I read a blog today where the author announced a very painful development in her life, and it struck me how apologetic she sounded. The whole post was about how she expected to be judged. A reader commented by saying that she wondered if Facebook does more harm than good because people are always bragging about their perfect lives. I also have a few perfect Facebook friends, so I thought that was a good subject for a blog post. I told Rick, "You know how some people try to seem perfect on Facebook by talking about everything they accomplish, the gourmet meals they've prepared, and how well their kids are doing? That's going to be the subject of my post."
Rick stared at me blankly. "They're trying to be perfect? I thought they were just being boring."
So maybe this post is only for those of us who are tapped into feminine culture, where we often feed our own insecurities by accepting the image of perfection as the reality. When we look at that woman on the cover of Cosmopolitan, we know that she's been airbrushed. So why do we always forget? Why did I think, "Wow, Demi Moore is really thin. Not fair," until Yahoo! news brought to my attention that someone had butchered her airbrushing by cutting off her hip? Did I really not know that she was airbrushed until then? (Of course she still looks great, airbrushing or not.)
But the more important question is why we do it to other people. If we can deceive someone into thinking we have it all together, who benefits? We know the truth of it. All we've done is made the other person feel bad and participated in an endless cycle of pride, insecurity, and deception.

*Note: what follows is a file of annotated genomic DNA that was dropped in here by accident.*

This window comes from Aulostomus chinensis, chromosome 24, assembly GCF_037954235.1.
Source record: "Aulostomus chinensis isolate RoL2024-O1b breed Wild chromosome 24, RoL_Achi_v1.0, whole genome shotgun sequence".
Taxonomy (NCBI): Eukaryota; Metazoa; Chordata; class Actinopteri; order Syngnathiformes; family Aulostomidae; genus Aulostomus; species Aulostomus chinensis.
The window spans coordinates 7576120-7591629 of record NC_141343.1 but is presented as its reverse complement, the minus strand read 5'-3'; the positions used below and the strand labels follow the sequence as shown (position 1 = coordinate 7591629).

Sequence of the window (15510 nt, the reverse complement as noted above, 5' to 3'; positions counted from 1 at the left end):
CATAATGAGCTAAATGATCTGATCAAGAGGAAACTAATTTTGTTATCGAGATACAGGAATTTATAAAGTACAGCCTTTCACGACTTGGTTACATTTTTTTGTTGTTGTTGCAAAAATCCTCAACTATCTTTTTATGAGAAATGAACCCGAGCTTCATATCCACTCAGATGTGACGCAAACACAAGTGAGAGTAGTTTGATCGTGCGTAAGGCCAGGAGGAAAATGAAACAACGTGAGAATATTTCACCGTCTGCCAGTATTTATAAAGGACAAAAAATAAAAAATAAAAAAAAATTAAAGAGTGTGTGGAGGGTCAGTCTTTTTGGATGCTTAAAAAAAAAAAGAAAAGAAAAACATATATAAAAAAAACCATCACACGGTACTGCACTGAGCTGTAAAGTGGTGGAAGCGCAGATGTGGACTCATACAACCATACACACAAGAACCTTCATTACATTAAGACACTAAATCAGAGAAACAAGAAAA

If we could just break free from that and be transparent, maybe people who are hurting would speak up before the problem gets out of control. "Perfection" creates a barrier between us and other people, but transparency is a point of connection. It is a bridge between us and other people that enables them to be real. It tells them that we're not too "perfect" to understand. We've shared all the struggles that define the human experience, right?
John Wesley said, "Let your words be the genuine picture of your heart." The condition of our hearts is all that ultimately matters anyway, so we might as well take off the mask. Are we just silver plated or silver straight through? God wants to bring all our flaws and impurities to the surface, so he can deal with them.
And that is the beauty of transparency--it shows the power of the cross in a flawed human being. On the one hand, we are fallen, but on the other hand, our hearts are being renewed day by day. (2 Cor. 4:16) Why not let people see this process, so they know it's real?